This sure sounds like fun: You’re a 14-year-old Latina girl and your teacher offers you a motion-control bodysuit and invites you to enter a virtual world. There are life size avatars with whom you’ll “interact.” Wow! But this game, designed to teach girls to handle unwelcome sexual advances and peer pressure, set the feminist blogosphere on fire, where it was derided as a high-tech, abstinence-only version of Nancy Reagan’s silly 1980s “Just Say No” anti-drug campaign.
I got curious. How could researchers at the University of Central Florida get a $434,800 grant from the National Institutes of Health for this program when the Obama administration had eliminated funding for abstinence-only education? And why is Fox News ridiculing an abstinence program? And, most worrisome, why am I agreeing with them? There must be more to this story.
After watching the virtual lynching of Shirley Sherrod, I decided to actually track down the women who developed the game before passing judgment.
The game is designed as part of an ‘Abstinence Plus’ program that is paired with a full sex education curriculum. It is really all about empowering middle school girls. If you want to delay onset of sex for girls who are likely to be sexually active, it’s not ‘Just Say No,’
said Anne Norris, PhD, UCF professor of nursing, the game developer. She and Charles Hughes, PhD, a UCF computer science professor, will work together with UCF’s Institute for Simulation & Training to roll out the project over the next two years.
That wasn’t my take-away from the coverage I saw on blogs. While I don’t know anyone who thinks a 14-year old (of any gender) should be having sex, except for a breakaway Mormon sect or the Taliban, I do believe we need to equip them to handle sexually-charged situations. So I think Norris is on to something, as long as it is part of a comprehensive sex education program (which she says it is). Furthermore, her research has shown that one size doesn’t fit all. She explains that middle-school students respond to different approaches:
Most sex education for middle school involves taking high school interventions and using them with middle school. That doesn’t work. In middle school, things are black and white. We want to deliver a clear message about how to say no, to resist pressure.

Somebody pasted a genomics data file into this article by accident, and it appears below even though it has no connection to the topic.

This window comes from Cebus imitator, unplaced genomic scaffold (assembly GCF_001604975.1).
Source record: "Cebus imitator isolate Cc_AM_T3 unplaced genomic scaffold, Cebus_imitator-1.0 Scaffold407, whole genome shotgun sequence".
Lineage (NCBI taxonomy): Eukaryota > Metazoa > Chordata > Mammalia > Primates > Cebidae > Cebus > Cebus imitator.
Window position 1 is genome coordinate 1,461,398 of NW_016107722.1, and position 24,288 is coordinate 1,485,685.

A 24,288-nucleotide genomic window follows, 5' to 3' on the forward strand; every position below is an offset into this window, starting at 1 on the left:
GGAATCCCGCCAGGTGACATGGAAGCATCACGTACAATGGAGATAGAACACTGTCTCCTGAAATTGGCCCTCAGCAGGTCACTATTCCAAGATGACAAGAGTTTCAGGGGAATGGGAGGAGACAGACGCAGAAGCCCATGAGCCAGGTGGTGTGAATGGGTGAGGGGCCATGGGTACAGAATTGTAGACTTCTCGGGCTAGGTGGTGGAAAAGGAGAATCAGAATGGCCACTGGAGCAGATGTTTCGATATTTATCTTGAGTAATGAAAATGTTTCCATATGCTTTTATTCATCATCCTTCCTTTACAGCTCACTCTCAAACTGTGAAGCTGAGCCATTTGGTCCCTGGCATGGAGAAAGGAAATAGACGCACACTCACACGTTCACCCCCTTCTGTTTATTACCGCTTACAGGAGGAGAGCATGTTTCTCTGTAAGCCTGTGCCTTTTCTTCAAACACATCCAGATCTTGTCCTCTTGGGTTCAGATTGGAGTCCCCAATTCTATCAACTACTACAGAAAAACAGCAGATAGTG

She is using some of the successful strategies in the field of drug and alcohol resistance and adapting them for middle schoolers. Her goal is to empower girls and young women to resist peer pressure and “be strong and not cave in.”
But, how will a computer game give girls and young women the confidence to resist advances from older boys, or stand up to ridicule for not wanting to have sex? And will putting on a motion control suit and interacting with an avatar really translate to real life?
Turns out the reports I’d seen had it all wrong. You, teenage girl, are not in the motion capture body suit. Instead, a puppeteer (or “interactor”) at a console (often operating remotely) wears the suit and controls the avatars, which speak and respond to you. Says Norris, “It’s like sitting in a movie and the movie talks to you. You’re in it.”
A typical scenario may be that a friend is making fun of you for not wanting to go out with an older boy. If you doesn’t know how to respond, a friend (avatar) will appear and model a successful response. Presumably, “successful” means the subject will get peer points for being strong and cool. “It shows you how to be heard and stick with it–doing it with panache in middle school,” says Norris.
Panache in middle school–what I would have given for that! But, do we really need a computer game? What about plain, old-fashioned role-playing?
“If you role play, you have to do it in front of your friends,” said Norris. In this game, “You don’t have to worry about people laughing at you. It also doesn’t depend on how good the other person is at the role play. This is individualized.”
“It’s a new technology and we want to reach out to young people and do it in relevant ways. We can’t be afraid of virtual reality,” says Patrick Malone, Director of Communications for Sexuality Information and Education Council of the United States (SIECUS). “She and Charles Hughes’s research is on the cutting edge. It’s an innovative way to teach the subject area.”
If the game is successful for these girls, Norris plans to develop a similar game for boys and girls of other ethnicities. She wants to take this national. She envisions an “interactor” camp, where middle schoolers will not only play the game, but learn how to work the puppets and become ‘interactors’ in their community, making the interactions more relevant to their peers.
Norris and her team have a lot of work to do before it comes to that–and will need a lot more money. But, I think they have a fresh take on sex education and may just help young girls and women find their voice and make it heard.
As Patrick Malone said, “Every avatar has to start somewhere.”
Now, things are back in balance–I disagree with Fox News. I feel so much better.
Photo courtesy of Jason Greene, University of Central Florida.